Christmas Cactus 1995


Tarrytown United Methodist Church

February 19, 1995

Wayne Danielson

Christmas Cactus

Luke 12:16-21.    Then he told them a parable.  “There was a rich man who, having had a good harvest, from his hand thought to himself, ‘What am I to do?  I have not room enough for my crops.    Then he said, ‘This is what I will do;  I will pull down my barns and build bigger ones, and store all my grain and goods in them, and I will say to my soul:  My soul, you have plenty of good things laid by for many years to come; take things easy, eat, drink, have a good time.  But God said to him, ‘Fool!  This very night, the demand will be made for your soul; and this hoard of yours, whose will it be then?’  So it is when a man stores up treasure for himself, instead of making himself rich in the sight of God.” 

Luke 18:9-15.  He spoke the following parable to some people who prided themselves on being virtuous and despised everyone else.  “Two men went up to the Temple to pray, one a Pharisee,  the other a tax collector.  The Pharisee stood there and said this prayer to himself, ‘I thank you, God, that I am not grasping, unjust, adulterous like the rest of of mankind, and particularly, that I am not like this tax collector here.  I fast twice a week; I pay tithes on all I get.’  The tax collector stood some distance away, not daring even to raise his eyes to heaven; but he beat his breast and said, ‘God be merciful to me, a sinner.’  This man, I tell you, went home again at rights with God; the other did not.  For everyone who exalts himself will be humbled, but the man who humbles himself will be exalted.”

Matthew 16:13.  When Jesus came into the region of Caesarea Philippi he put this question to his disciples, “Who do people say the Son Son  of Man is?”  And they said, “Some say he is John the Baptist, some Elijah, and others Jeremiah or one of the prophets.”   “But you,” he said, “who do you say I am?”  Then Simon Peter spoke up, “You are the Christ,” he said, “the son of the living God”  Jesus replied, Simon, son of Jonah, you are a happy man!  Because it was not flesh and blood that revealed this to you, but my Father in Heaven.  So I now say to you: You are Peter and on this rock I will build my Church.  And the gates of the underworld can never hold out against it.  I will give you the keys of the Kingdom of heaven; whatever you bind on earth shall be considered bound in heaven; whatever  you loose on earth shall be considered loosed in heaven.”  Then he gave the disciples strict orders not to tell anyone that he was the Christ.

I thought you might like looking at our Christmas cactus.

It has been very good this year.

It kind of struggled along all summer on the shelf behind our sink.  It looked pretty pitiful actually.  But I had faith in it.  Along about the first of October I put it in the hall closet for a month -- no food, no water, no light.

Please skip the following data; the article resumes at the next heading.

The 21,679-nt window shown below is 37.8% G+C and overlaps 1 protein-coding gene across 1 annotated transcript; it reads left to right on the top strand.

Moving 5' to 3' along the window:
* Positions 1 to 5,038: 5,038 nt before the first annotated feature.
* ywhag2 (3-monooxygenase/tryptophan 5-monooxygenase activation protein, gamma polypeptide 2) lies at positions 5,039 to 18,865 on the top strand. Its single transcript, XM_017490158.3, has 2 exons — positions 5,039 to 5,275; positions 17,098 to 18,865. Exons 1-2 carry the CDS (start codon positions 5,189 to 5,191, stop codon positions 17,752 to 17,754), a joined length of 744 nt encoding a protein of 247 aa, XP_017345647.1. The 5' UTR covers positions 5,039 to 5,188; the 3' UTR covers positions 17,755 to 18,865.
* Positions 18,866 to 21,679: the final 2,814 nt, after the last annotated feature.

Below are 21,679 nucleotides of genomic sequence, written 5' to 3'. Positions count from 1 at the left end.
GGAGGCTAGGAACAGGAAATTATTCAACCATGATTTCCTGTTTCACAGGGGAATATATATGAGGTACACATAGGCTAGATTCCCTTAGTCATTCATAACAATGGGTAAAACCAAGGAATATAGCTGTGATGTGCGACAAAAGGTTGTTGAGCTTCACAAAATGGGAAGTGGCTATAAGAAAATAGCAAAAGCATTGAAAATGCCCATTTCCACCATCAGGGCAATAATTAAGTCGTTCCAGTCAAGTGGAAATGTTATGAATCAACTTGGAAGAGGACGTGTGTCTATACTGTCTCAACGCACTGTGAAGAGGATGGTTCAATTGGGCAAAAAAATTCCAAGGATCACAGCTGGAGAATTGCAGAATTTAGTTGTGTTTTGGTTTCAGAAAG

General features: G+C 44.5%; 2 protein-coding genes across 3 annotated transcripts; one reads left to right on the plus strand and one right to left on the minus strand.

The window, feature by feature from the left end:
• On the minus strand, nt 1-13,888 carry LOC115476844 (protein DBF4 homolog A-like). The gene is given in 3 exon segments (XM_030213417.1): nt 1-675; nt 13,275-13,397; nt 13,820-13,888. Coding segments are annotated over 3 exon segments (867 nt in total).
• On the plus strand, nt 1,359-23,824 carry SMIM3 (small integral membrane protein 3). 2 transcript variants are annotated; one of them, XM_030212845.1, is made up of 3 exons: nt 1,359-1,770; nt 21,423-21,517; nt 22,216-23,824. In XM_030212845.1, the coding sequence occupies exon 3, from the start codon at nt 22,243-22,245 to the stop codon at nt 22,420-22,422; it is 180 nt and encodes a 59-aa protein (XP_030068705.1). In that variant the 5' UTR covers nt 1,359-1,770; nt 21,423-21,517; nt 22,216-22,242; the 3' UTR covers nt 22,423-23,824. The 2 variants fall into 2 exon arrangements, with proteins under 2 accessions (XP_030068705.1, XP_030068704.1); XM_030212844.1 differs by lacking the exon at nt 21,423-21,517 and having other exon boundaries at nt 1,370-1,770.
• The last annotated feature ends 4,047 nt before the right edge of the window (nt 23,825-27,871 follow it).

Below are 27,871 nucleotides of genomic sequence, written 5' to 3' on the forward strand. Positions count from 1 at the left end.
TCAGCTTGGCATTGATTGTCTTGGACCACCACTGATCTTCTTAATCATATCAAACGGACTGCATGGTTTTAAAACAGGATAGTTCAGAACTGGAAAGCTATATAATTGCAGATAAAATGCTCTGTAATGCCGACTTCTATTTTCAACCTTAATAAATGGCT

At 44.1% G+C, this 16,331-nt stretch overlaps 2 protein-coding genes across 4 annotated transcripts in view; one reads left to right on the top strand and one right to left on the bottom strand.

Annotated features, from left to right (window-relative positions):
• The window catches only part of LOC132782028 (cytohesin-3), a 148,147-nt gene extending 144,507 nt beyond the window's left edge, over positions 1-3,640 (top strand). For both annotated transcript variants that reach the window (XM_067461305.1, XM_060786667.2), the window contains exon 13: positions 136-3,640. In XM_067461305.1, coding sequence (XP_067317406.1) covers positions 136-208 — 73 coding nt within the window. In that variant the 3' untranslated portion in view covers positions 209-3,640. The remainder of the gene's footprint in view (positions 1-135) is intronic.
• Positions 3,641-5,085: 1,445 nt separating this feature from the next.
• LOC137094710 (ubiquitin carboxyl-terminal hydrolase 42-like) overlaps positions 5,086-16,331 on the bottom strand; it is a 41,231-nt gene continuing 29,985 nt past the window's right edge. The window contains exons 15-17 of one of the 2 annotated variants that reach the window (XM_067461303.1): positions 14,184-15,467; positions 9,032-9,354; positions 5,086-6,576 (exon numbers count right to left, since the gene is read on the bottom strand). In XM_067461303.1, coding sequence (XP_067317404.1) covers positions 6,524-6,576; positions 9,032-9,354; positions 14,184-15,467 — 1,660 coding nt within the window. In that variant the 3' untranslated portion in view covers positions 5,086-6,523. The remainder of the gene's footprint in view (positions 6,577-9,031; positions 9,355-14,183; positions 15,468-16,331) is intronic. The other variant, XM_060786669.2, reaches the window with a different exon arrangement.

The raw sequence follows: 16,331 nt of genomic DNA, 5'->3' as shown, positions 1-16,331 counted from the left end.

I wasn’t being a  plant molester.  You are supposed to do this with Christmas cactuses.  Being without light changes their chemistry so they form flower buds.

It must have worked really well.  When I got the plant out of the closet it had lots of tiny white buds on it.  They grew and swelled, and the cactus started blooming right after Christmas.  It has been blooming ever since.

What a pleasure on these dark days of winter to come home to such lively color in the kitchen.

People have been asking me for cuttings, and I am happy to oblige them.  But the truth is, a Christmas cactus is kind of a weird plant.  It may bloom, and then again it may not.  It’s hard to tell.  It has to have the right situation, and it has to be properly taken care of, and even then you can’t be sure.

Miss Josephine Wooten, my sixth grade teacher, had a remarkable Christmas cactus in her classroom.  It sat on an old pump organ near the windows.  It was a large straggling plant.  It must have formed a ball about two feet in diameter.  She took good care of it.  She said she watered it only when the newspaper reported rain in Phoenix. 

What a pleasure it was for us students when it came into bloom in January and February, the coldest and darkest months of winter in Iowa.  It was a kind of miracle for such an ordinary looking plant, so plain and ratty looking most of the year, to bloom in such a spectacular way.

But as we used to say in Iowa, “You never know what will run out of a bush until you kick it.”

I’ve kicked a lot of bushes in my time, and I must admit that I have been surprised more than once by what ran out.

Take G. C. Wilhoit Jr., for example.

Of all the doctoral students I have advised, he was probably  the least promising. He grew up in the boonies of Eastern North Carolina.  Today, we might say he had been culturally deprived.  I took him and some other students on their first trip to New York City.  He walked around with his mouth hanging open.  He had no idea that people even existed like those he saw in Times Square.